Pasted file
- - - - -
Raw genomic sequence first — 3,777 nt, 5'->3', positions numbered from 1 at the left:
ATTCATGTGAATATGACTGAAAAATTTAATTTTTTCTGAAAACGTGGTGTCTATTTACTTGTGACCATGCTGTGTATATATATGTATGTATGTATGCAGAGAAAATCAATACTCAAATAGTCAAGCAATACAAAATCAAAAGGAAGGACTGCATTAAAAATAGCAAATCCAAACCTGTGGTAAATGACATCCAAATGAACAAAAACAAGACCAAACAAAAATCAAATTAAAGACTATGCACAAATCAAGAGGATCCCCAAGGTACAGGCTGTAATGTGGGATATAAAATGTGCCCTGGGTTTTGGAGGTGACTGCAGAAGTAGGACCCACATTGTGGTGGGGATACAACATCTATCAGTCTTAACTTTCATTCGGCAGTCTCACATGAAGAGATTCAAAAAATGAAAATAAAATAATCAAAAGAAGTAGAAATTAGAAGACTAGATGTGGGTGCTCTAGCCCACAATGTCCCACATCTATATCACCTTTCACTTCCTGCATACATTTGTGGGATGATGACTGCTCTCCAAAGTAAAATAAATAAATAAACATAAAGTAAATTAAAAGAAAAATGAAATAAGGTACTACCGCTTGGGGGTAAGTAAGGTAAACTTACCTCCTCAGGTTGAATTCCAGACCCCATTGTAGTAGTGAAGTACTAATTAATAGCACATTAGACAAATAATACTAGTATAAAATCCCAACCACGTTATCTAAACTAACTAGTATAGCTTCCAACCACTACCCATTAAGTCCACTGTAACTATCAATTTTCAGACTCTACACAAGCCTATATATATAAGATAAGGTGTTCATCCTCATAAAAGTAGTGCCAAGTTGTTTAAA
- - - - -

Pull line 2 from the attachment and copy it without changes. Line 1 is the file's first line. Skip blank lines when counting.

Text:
ATTCATGTGAATATGACTGAAAAATTTAATTTTTTCTGAAAACGTGGTGTCTATTTACTTGTGACCATGCTGTGTATATATATGTATGTATGTATGCAGAGAAAATCAATACTCAAATAGTCAAGCAATACAAAATCAAAAGGAAGGACTGCATTAAAAATAGCAAATCCAAACCTGTGGTAAATGACATCCAAATGAACAAAAACAAGACCAAACAAAAATCAAATTAAAGACTATGCACAAATCAAGAGGATCCCCAAGGTACAGGCTGTAATGTGGGATATAAAATGTGCCCTGGGTTTTGGAGGTGACTGCAGAAGTAGGACCCACATTGTGGTGGGGATACAACATCTATCAGTCTTAACTTTCATTCGGCAGTCTCACATGAAGAGATTCAAAAAATGAAAATAAAATAATCAAAAGAAGTAGAAATTAGAAGACTAGATGTGGGTGCTCTAGCCCACAATGTCCCACATCTATATCACCTTTCACTTCCTGCATACATTTGTGGGATGATGACTGCTCTCCAAAGTAAAATAAATAAATAAACATAAAGTAAATTAAAAGAAAAATGAAATAAGGTACTACCGCTTGGGGGTAAGTAAGGTAAACTTACCTCCTCAGGTTGAATTCCAGACCCCATTGTAGTAGTGAAGTACTAATTAATAGCACATTAGACAAATAATACTAGTATAAAATCCCAACCACGTTATCTAAACTAACTAGTATAGCTTCCAACCACTACCCATTAAGTCCACTGTAACTATCAATTTTCAGACTCTACACAAGCCTATATATATAAGATAAGGTGTTCATCCTCATAAAAGTAGTGCCAAGTTGTTTAAA